Khalil Dale: 'Every effort' made to free murdered aid worker
"Every effort" was made to free kidnapped UK aid worker Khalil Dale before he was murdered, the British government and the International Committee of the Red Cross (ICRC) say.
The 60-year-old was abducted in Quetta, Pakistan, in January. His body was found in the same town on Sunday.
ICRC spokesman Sean Maguire said the organisation had been in touch with Mr Dale's captors "a number of times".
Mr Dale's body has been flown from Quetta to Pakistan's capital Islamabad.
Police have confirmed to the BBC that a note left by the body said he was killed because the ICRC did not pay a ransom.
Mr Maguire told the BBC: "It is inappropriate to go into the details of any contact we had with the abductors... we did everything possible to try get Khalil out and we're very sad that our efforts failed."
He explained that the organisation would need to "take stock and review what we should be doing - and what the risk-benefit balance is of operating in different parts of Pakistan."
Mr Maguire added that the death of Mr Dale, who was a Muslim convert, would weigh heavily on his colleagues.
Foreign Secretary William Hague said "tireless efforts" had been carried out in an attempt to secure Mr Dale's release and that the British government "has worked closely with the Red Cross throughout".
Tributes being paid to Khalil Dale describe a humble, gentle man who devoted much of his life to helping those in conflict zones around the world.
He had worked for nearly a year in south-west Pakistan before he was kidnapped in January.
Although nothing was made public, it appears the Red Cross did have contact with the kidnappers, and the Foreign Office also talks of tireless efforts having been under way to secure Mr Dale's release.
But police have now confirmed that the note left by his body said the Muslim convert from Dumfries had been killed because ransom demands had not been met.
And what has become a huge criminal industry in Pakistan - a means by which militant groups generate funds - has claimed the life of someone who had worked so hard to try to improve the lives of people here.
Other aid agencies have said they do not send foreign workers to the area.
Save the Children, who operate in the same area where Mr Dale was kidnapped, said it had a policy of using only local workers and "probably wouldn't" recruit foreign workers in the area.
Its director, David Wright, said: "I think it's the only part of Pakistan where, really, you can say that humanitarian workers are targeted because they are humanitarian workers."
But Pakistan expert Professor Shaun Gregory said such a killing was "actually quite rare" in that country.'Shocking and merciless'
Mr Dale was beheaded and his body was found in an orchard with a note saying he had been killed by the Taliban, local police said.
According to the BBC's Aleem Maqbool, the Pakistani government insisted it would stop at nothing to find the perpetrators and punish them.
But he added many people, including Pakistanis, would be very sceptical about the effort because of the wide extent of kidnapping in the country.
Our correspondent said it had become something of an industry, affecting both foreigners and locals.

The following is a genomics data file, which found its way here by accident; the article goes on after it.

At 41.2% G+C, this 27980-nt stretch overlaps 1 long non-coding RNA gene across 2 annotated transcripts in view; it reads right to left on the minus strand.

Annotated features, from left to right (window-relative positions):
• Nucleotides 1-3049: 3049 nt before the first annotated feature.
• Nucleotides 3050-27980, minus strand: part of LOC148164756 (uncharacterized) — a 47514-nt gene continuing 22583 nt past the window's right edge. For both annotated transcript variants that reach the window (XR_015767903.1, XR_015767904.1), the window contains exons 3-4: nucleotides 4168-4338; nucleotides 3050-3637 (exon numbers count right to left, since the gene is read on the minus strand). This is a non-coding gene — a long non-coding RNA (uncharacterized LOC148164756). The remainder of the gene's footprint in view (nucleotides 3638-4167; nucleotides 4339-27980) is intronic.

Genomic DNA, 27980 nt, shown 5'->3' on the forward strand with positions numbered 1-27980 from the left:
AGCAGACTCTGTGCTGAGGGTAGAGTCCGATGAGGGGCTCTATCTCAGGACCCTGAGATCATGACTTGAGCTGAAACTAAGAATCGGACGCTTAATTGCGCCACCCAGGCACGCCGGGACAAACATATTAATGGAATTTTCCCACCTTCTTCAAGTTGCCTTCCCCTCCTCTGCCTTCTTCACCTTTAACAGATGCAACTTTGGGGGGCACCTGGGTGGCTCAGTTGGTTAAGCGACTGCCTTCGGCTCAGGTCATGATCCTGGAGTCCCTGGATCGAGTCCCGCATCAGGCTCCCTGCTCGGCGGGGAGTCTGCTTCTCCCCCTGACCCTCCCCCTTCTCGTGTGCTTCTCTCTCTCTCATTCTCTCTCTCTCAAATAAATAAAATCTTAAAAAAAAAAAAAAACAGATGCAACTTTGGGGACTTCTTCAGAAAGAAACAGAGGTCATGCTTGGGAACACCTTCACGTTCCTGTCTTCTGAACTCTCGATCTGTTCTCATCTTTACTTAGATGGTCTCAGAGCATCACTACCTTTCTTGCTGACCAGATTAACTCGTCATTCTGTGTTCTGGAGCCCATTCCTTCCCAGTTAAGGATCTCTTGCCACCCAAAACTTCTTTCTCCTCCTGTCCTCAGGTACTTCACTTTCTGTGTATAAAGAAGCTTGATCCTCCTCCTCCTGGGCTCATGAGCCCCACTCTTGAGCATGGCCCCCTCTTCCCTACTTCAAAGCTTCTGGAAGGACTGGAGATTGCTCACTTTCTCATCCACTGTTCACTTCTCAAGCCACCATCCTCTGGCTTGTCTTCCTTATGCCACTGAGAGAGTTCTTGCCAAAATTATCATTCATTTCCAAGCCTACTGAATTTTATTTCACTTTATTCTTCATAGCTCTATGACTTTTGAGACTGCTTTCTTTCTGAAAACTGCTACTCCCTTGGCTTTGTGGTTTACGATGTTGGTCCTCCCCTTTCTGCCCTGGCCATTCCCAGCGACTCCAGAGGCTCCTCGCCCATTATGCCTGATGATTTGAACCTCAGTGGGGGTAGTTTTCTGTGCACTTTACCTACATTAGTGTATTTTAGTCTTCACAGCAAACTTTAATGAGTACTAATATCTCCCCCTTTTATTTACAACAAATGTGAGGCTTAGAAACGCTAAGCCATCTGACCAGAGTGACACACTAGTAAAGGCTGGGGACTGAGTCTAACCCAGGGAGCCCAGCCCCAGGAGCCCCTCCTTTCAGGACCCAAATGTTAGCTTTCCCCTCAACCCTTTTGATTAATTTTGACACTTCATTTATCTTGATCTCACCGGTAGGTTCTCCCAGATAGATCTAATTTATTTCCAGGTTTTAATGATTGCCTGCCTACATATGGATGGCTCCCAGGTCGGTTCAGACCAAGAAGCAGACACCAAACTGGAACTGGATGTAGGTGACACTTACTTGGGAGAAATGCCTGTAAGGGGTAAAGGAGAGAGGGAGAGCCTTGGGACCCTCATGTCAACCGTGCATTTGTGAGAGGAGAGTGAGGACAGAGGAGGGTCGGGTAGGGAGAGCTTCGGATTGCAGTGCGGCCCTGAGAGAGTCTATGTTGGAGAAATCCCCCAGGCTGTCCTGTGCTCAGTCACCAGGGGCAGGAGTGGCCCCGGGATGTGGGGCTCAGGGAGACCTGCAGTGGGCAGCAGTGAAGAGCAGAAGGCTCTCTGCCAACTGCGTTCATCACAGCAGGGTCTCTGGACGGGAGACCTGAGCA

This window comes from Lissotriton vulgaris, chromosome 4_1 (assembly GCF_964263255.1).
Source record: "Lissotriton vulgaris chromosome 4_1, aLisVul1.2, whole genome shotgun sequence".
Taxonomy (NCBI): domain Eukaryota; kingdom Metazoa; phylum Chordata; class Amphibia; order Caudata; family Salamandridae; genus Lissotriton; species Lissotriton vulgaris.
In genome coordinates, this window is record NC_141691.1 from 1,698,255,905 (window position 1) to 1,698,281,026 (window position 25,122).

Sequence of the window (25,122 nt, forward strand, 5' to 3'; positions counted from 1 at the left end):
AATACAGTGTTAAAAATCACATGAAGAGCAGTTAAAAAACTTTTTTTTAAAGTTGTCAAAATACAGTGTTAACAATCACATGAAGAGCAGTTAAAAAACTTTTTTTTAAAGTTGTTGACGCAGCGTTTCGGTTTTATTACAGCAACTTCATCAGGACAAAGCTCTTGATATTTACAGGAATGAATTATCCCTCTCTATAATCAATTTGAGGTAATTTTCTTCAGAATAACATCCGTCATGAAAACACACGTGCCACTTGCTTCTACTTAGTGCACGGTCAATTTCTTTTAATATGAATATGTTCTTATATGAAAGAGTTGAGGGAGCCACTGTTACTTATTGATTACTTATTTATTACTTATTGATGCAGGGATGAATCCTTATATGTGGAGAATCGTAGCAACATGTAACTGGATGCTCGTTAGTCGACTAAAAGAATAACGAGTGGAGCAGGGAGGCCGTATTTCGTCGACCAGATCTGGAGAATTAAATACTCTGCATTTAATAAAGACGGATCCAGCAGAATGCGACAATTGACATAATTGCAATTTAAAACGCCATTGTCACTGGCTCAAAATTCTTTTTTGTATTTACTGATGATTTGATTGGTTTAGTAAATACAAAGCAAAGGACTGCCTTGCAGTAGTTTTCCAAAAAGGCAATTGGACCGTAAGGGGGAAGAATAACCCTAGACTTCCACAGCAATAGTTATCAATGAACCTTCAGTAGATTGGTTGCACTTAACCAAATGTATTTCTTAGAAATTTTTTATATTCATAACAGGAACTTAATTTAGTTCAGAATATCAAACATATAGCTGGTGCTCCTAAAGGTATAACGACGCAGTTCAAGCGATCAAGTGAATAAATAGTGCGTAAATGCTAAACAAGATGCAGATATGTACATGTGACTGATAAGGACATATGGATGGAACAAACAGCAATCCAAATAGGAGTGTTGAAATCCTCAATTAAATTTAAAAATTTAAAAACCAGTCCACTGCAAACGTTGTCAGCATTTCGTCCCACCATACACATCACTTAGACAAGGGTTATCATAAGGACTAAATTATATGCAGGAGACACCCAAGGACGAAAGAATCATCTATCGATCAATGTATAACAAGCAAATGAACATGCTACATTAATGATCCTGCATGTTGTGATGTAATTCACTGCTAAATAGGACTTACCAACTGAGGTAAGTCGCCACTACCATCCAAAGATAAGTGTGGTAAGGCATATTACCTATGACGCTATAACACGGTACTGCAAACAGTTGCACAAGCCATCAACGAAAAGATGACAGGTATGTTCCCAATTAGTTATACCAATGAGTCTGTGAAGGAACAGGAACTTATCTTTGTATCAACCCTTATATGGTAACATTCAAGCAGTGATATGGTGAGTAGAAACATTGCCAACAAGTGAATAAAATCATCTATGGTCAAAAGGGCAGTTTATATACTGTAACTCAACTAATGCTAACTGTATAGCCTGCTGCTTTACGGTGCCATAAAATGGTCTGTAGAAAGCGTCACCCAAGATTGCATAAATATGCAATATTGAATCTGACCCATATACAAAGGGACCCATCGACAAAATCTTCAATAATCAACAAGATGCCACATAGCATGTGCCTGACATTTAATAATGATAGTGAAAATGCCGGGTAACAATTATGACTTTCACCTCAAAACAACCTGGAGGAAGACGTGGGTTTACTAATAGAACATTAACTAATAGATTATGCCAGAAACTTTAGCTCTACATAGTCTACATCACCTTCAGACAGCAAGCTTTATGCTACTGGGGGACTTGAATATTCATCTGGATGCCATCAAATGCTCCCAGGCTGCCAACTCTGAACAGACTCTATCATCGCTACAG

Pakistan's High Commissioner, UK Wajid Shamsul Hasan, described Mr Dale's killing as a "dastardly act" by "barbaric terrorists".
He said authorities were investigating exactly who had carried out the killing, but that it was a very "murky" situation.
He also denied concerns that there was sympathy for the perpetrators within the country, saying there were "others who need to be blamed".
ICRC director general Yves Daccord said: "All of us at the ICRC and at the British Red Cross share the grief and outrage of Khalil's family and friends. We are devastated."
Prime Minister David Cameron described the killing as "shocking and merciless".
Mr Cameron said: "Khalil Dale has dedicated many years of his life to helping some of the most vulnerable people in the world and my thoughts today are with his friends and family."
Professor Gregory, director of the Pakistan Security Research Unit at Bradford University, described his surprise at the news of Mr Dale's death.
"It is worth remembering that this type of killing is actually quite rare in Pakistan.
"We do have to see this as the sending of a message to those who are obviously going to be kidnapped in the future... when the Taliban are seeking ransom.
"I think the message going out from the Taliban here is, when we kidnap people in the future we are serious about harming these people, and that's a very difficult message to deal with."
Mr Maguire also commented on the complexity of the situation: "Often in these sorts of places people say they are something and it turns out that they're not quite what they say they are.
"So we have to sift through the information; we have and try to come to understand what has happened and take what lessons there are to be learned."
Mr Dale, originally called Ken, lived and worked in Dumfries, south-west Scotland, in the 1990s.
Shiela Howat, who worked with Mr Dale when he was a staff nurse at Dumfries Infirmary in the 1990s, said he was "no stranger to danger", and had previously been captured in Mogadishu.
Mrs Howat, who knew Mr Dale for 25 years, said his fiancee, a nurse called Anne, lives in Australia.
"He was an absolutely lovely person devoted to caring for others less fortunate than himself," she told the BBC.
The sports journalist Nick Harris, who was a close friend of Mr Dale, described the death as "appalling" and a "brutal and pointless waste of life for a man who basically was working somewhere to try and help people".
He added that his friend had been a "peace-loving man".
"In remembering Khalil it should all be about the love that he showed and not about anger, because Khalil would not be feeling anger now."